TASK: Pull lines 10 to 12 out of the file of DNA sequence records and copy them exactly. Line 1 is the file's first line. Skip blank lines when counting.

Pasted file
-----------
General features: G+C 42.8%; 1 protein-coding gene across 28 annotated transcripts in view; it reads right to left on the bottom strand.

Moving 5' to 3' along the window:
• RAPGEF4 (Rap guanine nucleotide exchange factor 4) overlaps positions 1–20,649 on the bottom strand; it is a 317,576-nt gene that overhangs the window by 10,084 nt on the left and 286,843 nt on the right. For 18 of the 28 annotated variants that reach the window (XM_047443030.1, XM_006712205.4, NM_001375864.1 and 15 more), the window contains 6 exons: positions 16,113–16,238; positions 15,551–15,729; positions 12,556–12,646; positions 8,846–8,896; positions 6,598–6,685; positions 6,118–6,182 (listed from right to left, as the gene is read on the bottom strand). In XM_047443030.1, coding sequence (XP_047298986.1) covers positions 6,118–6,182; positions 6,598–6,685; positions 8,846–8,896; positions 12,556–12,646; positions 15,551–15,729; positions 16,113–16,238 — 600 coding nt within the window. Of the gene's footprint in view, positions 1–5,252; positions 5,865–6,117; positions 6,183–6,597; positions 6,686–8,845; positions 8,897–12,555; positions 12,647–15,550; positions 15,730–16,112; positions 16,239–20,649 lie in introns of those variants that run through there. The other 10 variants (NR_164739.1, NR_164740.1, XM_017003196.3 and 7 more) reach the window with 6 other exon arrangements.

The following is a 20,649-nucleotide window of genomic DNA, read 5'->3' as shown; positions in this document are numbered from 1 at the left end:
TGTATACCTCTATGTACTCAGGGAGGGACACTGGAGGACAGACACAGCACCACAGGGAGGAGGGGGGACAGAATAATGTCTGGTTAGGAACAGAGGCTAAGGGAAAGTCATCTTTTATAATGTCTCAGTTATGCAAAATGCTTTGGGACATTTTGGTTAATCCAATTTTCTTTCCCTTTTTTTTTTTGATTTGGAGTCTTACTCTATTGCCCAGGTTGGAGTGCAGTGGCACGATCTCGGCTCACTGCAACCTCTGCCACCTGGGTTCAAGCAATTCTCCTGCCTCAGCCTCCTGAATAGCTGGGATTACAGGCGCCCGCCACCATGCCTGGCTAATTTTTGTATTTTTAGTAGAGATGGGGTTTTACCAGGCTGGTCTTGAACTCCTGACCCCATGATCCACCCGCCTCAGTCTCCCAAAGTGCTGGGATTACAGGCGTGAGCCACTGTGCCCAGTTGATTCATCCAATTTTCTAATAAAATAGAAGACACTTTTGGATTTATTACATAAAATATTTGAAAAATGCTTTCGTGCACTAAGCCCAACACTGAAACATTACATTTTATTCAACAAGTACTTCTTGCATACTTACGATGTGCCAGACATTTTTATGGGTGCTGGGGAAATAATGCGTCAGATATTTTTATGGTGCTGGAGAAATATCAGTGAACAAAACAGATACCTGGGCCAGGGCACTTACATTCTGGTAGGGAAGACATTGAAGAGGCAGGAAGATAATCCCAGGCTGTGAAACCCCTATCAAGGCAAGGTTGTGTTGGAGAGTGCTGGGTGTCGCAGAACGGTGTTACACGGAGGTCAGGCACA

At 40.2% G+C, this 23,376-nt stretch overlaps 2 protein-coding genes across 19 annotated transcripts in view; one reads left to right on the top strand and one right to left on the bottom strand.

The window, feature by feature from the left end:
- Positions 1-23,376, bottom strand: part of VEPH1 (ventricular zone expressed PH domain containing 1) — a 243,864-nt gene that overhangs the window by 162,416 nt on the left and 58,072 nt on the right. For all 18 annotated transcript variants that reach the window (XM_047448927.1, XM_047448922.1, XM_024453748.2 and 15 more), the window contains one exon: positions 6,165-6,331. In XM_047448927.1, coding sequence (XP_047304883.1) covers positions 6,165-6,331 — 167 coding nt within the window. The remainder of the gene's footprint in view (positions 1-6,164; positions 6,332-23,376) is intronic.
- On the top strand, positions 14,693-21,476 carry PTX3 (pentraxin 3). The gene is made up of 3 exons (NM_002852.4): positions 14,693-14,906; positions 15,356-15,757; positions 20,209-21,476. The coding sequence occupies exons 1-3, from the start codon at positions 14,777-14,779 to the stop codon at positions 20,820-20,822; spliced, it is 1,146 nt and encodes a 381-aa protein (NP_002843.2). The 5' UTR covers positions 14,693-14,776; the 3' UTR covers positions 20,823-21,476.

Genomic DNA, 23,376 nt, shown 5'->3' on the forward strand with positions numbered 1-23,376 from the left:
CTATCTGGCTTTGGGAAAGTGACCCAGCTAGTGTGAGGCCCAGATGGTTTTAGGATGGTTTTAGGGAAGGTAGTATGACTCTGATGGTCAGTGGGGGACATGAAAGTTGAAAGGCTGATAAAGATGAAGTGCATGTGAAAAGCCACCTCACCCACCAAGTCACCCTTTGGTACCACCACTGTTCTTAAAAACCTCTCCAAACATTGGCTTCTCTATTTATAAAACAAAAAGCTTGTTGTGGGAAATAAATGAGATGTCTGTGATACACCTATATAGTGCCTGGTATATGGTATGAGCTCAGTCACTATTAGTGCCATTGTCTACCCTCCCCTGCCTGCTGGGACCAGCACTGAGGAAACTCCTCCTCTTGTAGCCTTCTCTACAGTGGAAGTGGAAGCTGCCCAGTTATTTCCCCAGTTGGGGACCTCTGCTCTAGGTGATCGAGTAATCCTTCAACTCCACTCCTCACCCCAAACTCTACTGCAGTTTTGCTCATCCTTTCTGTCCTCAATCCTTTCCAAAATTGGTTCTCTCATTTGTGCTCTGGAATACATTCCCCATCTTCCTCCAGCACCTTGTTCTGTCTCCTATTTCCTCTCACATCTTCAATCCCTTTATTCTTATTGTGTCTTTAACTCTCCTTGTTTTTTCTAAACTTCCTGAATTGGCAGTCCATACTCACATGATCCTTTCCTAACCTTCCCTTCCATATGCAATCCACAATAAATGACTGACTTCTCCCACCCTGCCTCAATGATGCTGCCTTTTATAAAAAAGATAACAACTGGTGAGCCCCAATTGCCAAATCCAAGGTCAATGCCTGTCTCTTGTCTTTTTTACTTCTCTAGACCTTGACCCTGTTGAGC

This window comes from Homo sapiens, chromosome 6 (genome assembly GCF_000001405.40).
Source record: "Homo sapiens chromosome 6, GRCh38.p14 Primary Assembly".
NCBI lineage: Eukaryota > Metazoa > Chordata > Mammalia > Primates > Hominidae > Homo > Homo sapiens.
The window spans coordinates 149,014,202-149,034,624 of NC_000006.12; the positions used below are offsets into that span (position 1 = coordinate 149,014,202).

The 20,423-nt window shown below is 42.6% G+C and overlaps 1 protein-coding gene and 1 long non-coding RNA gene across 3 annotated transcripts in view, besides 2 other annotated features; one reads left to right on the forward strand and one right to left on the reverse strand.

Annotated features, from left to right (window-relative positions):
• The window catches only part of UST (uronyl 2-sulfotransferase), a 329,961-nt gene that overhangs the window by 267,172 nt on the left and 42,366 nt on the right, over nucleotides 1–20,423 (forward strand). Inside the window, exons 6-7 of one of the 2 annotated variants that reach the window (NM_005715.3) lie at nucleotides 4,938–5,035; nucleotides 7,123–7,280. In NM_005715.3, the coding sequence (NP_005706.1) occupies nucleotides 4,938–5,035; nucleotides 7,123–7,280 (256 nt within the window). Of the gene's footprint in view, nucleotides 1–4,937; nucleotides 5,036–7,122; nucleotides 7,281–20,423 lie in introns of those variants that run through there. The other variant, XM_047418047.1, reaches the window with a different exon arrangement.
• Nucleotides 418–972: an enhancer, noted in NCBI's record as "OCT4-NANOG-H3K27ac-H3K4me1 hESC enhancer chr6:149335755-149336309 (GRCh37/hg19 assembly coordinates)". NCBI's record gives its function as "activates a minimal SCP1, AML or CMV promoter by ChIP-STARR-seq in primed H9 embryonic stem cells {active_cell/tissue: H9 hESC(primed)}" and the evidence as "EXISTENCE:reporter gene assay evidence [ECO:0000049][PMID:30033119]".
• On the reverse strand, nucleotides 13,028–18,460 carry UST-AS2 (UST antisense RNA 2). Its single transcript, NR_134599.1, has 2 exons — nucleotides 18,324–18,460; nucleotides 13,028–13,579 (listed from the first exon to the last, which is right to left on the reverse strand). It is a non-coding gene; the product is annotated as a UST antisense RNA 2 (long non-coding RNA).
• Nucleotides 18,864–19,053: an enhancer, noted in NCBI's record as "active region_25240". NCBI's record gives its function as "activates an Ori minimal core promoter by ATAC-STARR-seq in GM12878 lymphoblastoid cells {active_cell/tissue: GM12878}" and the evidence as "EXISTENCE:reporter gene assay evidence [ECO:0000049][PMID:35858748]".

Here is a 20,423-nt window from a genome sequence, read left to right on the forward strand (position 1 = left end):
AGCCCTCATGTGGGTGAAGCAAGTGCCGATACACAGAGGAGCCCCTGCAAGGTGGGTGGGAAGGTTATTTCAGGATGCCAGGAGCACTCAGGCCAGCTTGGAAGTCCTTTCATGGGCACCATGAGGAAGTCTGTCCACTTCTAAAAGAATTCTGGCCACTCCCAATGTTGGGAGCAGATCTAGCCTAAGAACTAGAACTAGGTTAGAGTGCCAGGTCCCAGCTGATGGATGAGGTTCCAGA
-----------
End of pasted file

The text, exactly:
Genomic DNA, 23,376 nt, shown 5'->3' on the forward strand with positions numbered 1-23,376 from the left:
CTATCTGGCTTTGGGAAAGTGACCCAGCTAGTGTGAGGCCCAGATGGTTTTAGGATGGTTTTAGGGAAGGTAGTATGACTCTGATGGTCAGTGGGGGACATGAAAGTTGAAAGGCTGATAAAGATGAAGTGCATGTGAAAAGCCACCTCACCCACCAAGTCACCCTTTGGTACCACCACTGTTCTTAAAAACCTCTCCAAACATTGGCTTCTCTATTTATAAAACAAAAAGCTTGTTGTGGGAAATAAATGAGATGTCTGTGATACACCTATATAGTGCCTGGTATATGGTATGAGCTCAGTCACTATTAGTGCCATTGTCTACCCTCCCCTGCCTGCTGGGACCAGCACTGAGGAAACTCCTCCTCTTGTAGCCTTCTCTACAGTGGAAGTGGAAGCTGCCCAGTTATTTCCCCAGTTGGGGACCTCTGCTCTAGGTGATCGAGTAATCCTTCAACTCCACTCCTCACCCCAAACTCTACTGCAGTTTTGCTCATCCTTTCTGTCCTCAATCCTTTCCAAAATTGGTTCTCTCATTTGTGCTCTGGAATACATTCCCCATCTTCCTCCAGCACCTTGTTCTGTCTCCTATTTCCTCTCACATCTTCAATCCCTTTATTCTTATTGTGTCTTTAACTCTCCTTGTTTTTTCTAAACTTCCTGAATTGGCAGTCCATACTCACATGATCCTTTCCTAACCTTCCCTTCCATATGCAATCCACAATAAATGACTGACTTCTCCCACCCTGCCTCAATGATGCTGCCTTTTATAAAAAAGATAACAACTGGTGAGCCCCAATTGCCAAATCCAAGGTCAATGCCTGTCTCTTGTCTTTTTTACTTCTCTAGACCTTGACCCTGTTGAGC

This window comes from Homo sapiens, chromosome 6 (genome assembly GCF_000001405.40).